described. Gating strategy and representative plots are shown in
Figure S6. The multi-functional compositions of the T cell
responses following ChAd63-MVA immunization are shown for
(A) CD4+and CD8+T cells in Group 1B following AMA1 peptide
re-stimulation, and (B) CD4+and CD8+T cells in Group 2B
following AMA1 peptide re-stimulation. Responses are grouped
and colour-coded according to the CD4+and CD8+subsets, and
the number of functions detected for each T cell population.
Individual data points and median percentage of the parent CD4+
or CD8+response (open bars) are shown for each of the functional
populations indicated on the x-axis. The pie charts summarize the
fractions of AMA1-specific CD4+or CD8+T cells that are positive
for a given number of functions.
T cell responses. Representative flow cytometry plots are
shown for the analysis of AMA1-specific T cell responses from
volunteers immunized with ChAd63-MVA AMA1. (A) Initial
gating used (from top left to bottom right) forward scatter area
(FSC-A) versus forward scatter height (FSC-H) to remove doublet
events and select singlet cells; then following this small lympho-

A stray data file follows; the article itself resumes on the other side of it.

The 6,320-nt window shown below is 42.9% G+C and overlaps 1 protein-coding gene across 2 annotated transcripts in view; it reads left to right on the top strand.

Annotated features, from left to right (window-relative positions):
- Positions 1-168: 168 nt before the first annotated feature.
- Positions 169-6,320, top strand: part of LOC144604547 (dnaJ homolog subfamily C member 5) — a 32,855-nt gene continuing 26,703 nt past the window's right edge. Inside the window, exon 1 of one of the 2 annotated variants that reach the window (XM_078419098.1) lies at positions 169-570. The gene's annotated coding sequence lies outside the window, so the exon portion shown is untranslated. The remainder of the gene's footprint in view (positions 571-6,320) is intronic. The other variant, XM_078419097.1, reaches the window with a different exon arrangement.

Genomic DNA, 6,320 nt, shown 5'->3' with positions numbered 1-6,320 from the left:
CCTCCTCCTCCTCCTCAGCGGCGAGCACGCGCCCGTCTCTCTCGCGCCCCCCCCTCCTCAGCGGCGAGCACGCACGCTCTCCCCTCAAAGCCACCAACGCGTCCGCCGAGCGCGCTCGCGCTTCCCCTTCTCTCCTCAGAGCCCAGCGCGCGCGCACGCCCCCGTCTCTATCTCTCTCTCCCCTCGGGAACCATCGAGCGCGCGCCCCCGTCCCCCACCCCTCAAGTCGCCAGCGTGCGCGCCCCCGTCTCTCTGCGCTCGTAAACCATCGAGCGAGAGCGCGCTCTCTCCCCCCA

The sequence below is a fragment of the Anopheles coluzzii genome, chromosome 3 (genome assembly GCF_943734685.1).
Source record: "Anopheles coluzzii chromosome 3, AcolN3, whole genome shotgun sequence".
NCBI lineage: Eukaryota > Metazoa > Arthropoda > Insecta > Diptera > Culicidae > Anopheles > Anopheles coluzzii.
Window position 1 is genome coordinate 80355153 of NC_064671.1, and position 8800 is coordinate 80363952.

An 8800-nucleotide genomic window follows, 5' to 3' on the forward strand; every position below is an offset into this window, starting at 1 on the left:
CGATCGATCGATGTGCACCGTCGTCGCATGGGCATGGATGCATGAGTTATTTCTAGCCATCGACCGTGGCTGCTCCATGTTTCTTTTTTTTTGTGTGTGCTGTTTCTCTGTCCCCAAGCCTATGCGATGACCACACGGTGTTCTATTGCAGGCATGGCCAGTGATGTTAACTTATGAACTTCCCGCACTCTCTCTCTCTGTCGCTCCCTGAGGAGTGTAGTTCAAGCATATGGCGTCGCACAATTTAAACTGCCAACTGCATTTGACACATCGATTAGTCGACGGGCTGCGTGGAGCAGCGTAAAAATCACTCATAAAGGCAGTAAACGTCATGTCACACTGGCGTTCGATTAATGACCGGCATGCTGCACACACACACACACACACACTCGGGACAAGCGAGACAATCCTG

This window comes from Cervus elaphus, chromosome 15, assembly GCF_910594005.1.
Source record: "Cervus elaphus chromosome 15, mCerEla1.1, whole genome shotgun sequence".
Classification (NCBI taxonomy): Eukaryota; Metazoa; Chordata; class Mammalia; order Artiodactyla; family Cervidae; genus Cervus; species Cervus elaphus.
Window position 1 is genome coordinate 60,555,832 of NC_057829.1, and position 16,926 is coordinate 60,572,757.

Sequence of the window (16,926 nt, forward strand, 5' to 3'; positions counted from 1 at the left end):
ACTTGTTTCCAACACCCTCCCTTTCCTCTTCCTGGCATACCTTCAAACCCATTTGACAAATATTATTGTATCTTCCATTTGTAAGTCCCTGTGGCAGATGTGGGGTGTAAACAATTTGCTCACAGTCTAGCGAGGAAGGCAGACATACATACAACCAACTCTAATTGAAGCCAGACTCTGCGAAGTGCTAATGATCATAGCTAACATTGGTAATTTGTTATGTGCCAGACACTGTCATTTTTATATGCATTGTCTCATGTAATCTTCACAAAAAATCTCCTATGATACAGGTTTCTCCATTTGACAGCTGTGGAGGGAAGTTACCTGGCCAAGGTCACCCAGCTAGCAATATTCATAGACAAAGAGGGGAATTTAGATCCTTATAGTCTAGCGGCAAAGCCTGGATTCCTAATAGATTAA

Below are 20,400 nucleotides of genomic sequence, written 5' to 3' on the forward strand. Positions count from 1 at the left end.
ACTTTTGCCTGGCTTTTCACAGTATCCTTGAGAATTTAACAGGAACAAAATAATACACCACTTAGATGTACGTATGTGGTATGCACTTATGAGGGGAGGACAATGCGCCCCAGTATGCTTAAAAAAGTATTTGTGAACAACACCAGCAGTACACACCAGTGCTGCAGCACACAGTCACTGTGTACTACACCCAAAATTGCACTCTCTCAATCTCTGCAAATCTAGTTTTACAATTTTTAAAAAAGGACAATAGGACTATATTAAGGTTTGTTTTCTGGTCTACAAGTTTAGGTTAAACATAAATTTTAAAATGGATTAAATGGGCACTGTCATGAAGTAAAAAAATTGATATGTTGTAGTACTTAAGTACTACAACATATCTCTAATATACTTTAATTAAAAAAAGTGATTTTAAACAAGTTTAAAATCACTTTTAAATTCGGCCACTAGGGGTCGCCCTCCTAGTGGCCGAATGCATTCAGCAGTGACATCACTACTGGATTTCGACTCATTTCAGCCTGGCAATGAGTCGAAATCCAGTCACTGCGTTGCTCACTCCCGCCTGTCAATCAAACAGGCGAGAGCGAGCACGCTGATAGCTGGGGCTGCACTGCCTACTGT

cytes were gated using FSC-A versus side scatter area (SSC-A);
then live CD142CD202CD3+cells were selected; then CD4
versus CD8 was used to select the total CD4+CD82cell
population and vice versa for the CD8+CD42population.
Cytokine (IFN-c, IL-2 and TNFa) and CD107a gating using
bivariate plots is shown for (B) CD4+cells and (C) CD8+cells. (B)
Representative plots for un-stimulated (UNS), AMA1 peptide
stimulated (AMA1), SEB, uRBC and iRBC stimulated samples are
shown. IFN-c (top row), IL-2 (second row), TNFa (third row) and
CD107a (bottom row) for the CD82CD4+T cell population were
analyzed using bivariate plots. Percentages refer to the % of CD82
cells that express the specific cytokine or marker.
Background responses in UNS or uRBC control cells were
subtracted from the AMA1 and iRBC response respectively during
the analysis. (C) Same analysis as in (B), except for the CD42
CD8+T cell population.
Gating strategy for analysis of AMA1-specific
responses against 3D7 PfAMA1 as measured in the serum over
time following immunization in (A) Group 1A (n=4), (B) Group
1B (n=4), (C) Group 2A (n=4), and (D) Group 2B (n=4). MVA
dosage explained in Figure 1. Volunteer I=2B (i), Volunteers II–
Individual IgG ELISA data. Total IgG ELISA
and % GIA. (A) Spearman’s correlation of serum IgG ELISA
titers against AMA1 for the 3D7 versus FVO alleles at day 84,
n=8. (B) Relationship between 3D7 strain % GIA and FVO strain
% GIA using purified IgG at 10 mg/mL.
Relationship between total IgG ELISA titers
titers against ChAd63 were assayed in the pre-immunization (day
0) serum of all volunteers. (A) Individual and median responses in
Groups 1 and 2 are shown. The dotted lines indicate the level at